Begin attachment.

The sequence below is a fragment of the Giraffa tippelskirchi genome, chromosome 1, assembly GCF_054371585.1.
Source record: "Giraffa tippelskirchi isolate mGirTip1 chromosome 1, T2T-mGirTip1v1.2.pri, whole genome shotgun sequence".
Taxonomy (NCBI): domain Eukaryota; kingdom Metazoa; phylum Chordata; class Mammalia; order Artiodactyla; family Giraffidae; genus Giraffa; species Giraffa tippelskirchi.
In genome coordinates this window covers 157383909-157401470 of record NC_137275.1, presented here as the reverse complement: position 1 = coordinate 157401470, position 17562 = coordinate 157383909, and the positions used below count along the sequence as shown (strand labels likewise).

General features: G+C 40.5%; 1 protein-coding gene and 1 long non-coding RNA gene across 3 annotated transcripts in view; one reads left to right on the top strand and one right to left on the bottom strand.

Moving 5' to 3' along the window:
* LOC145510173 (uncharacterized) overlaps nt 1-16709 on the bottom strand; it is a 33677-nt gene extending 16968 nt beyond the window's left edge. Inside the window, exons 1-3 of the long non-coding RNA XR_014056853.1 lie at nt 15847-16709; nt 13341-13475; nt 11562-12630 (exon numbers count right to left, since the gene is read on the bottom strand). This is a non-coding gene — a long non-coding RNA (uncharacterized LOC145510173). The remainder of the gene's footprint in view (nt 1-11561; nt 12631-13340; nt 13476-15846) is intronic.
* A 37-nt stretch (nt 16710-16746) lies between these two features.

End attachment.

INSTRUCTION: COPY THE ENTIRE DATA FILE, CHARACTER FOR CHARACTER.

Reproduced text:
The sequence below is a fragment of the Giraffa tippelskirchi genome, chromosome 1, assembly GCF_054371585.1.
Source record: "Giraffa tippelskirchi isolate mGirTip1 chromosome 1, T2T-mGirTip1v1.2.pri, whole genome shotgun sequence".
Taxonomy (NCBI): domain Eukaryota; kingdom Metazoa; phylum Chordata; class Mammalia; order Artiodactyla; family Giraffidae; genus Giraffa; species Giraffa tippelskirchi.
In genome coordinates this window covers 157383909-157401470 of record NC_137275.1, presented here as the reverse complement: position 1 = coordinate 157401470, position 17562 = coordinate 157383909, and the positions used below count along the sequence as shown (strand labels likewise).

General features: G+C 40.5%; 1 protein-coding gene and 1 long non-coding RNA gene across 3 annotated transcripts in view; one reads left to right on the top strand and one right to left on the bottom strand.

Moving 5' to 3' along the window:
* LOC145510173 (uncharacterized) overlaps nt 1-16709 on the bottom strand; it is a 33677-nt gene extending 16968 nt beyond the window's left edge. Inside the window, exons 1-3 of the long non-coding RNA XR_014056853.1 lie at nt 15847-16709; nt 13341-13475; nt 11562-12630 (exon numbers count right to left, since the gene is read on the bottom strand). This is a non-coding gene — a long non-coding RNA (uncharacterized LOC145510173). The remainder of the gene's footprint in view (nt 1-11561; nt 12631-13340; nt 13476-15846) is intronic.
* A 37-nt stretch (nt 16710-16746) lies between these two features.